FINRA Fines Deutsche Bank Securities Inc. $1.4 Million for Violating Regulation SHO and Short Interest Reporting Rules
WASHINGTON — The Financial Industry Regulatory Authority (FINRA) announced today that it has fined Deutsche Bank Securities Inc. $1.4 million for violating Regulation SHO, FINRA's short interest reporting rule and for related supervisory failures.
Reg SHO generally allows firms to track their positions in a security from certain trading operations or trading desks separately from other positions maintained at the firm through the use of an "aggregation unit." Reg SHO requires, among other things, that in determining the net positions of aggregation units, firms cannot include the securities positions of a non-U.S.-broker-dealer affiliate. FINRA found that for over 10 years, Deutsche Bank has been improperly including securities positions of a non-U.S.-broker-dealer affiliate in numerous aggregation units when determining each unit's net position.
In addition, FINRA requires firms, with certain exceptions, to regularly report their total "short" positions in all customer and proprietary firm accounts in equity securities. These short positions must be reported on a gross, rather than a net basis. FINRA found that from April 2004 to September 2012, Deutsche Bank reported the netted positions in its financial aggregation account as the firm's short interest positions for that particular day.
Thomas Gira, FINRA Executive Vice President and Head of Market Regulation, said, "The foundation for Regulation SHO compliance and the benefits it provides to investors and market integrity is that firms properly track their short positions in accordance with the rule. Similarly, in order to preserve the value and integrity of short interest information reported to and disseminated by FINRA, it is incumbent on firms to accurately calculate this information."
FINRA also found that Deutsche Bank's supervisory system with respect to its aggregation unit structure and short interest reporting was not reasonably designed to detect and prevent such rule violations during the relevant time periods.
In concluding this settlement, Deutsche Bank neither admitted nor denied the charges, but consented to the entry of FINRA's findings.
Investors can obtain more information about, and the disciplinary record of, any FINRA-registered broker or brokerage firm by using FINRA's BrokerCheck. FINRA makes BrokerCheck available at no charge. In 2014, members of the public used this service to conduct 18.9 million reviews of broker or firm records. Investors can access BrokerCheck at www.finra.org/brokercheck or by calling (800) 289-9999. Investors may find copies of this disciplinary action as well as other disciplinary documents in FINRA's Disciplinary Actions Online database. Investors can also call FINRA's Securities Helpline for Seniors at (844) 57-HELPS for assistance or to raise concerns about issues they have with their brokerage accounts and investments.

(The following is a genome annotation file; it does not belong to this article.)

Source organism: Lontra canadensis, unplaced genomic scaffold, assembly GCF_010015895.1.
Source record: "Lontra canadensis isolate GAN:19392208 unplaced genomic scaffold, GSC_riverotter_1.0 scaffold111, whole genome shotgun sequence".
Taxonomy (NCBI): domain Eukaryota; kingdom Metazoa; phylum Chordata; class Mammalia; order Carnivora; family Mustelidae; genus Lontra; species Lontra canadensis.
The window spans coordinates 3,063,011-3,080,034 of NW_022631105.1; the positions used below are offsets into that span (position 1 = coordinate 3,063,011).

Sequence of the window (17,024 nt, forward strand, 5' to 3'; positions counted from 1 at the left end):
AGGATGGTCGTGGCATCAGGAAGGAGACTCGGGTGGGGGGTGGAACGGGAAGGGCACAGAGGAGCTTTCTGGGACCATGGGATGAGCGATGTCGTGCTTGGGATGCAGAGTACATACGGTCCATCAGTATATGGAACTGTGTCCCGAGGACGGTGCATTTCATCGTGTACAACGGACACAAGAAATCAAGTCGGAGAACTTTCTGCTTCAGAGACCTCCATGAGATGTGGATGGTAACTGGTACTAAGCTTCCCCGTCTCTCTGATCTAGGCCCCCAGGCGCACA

FINRA, the Financial Industry Regulatory Authority, is the largest independent regulator for all securities firms doing business in the United States. FINRA is dedicated to investor protection and market integrity through effective and efficient regulation and complementary compliance and technology-based services. FINRA touches virtually every aspect of the securities business – from registering and educating all industry participants to examining securities firms, writing rules, enforcing those rules and the federal securities laws, and informing and educating the investing public. In addition, FINRA provides surveillance and other regulatory services for equities and options markets, as well as trade reporting and other industry utilities. FINRA also administers the largest dispute resolution forum for investors and firms. For more information, please visit www.finra.org.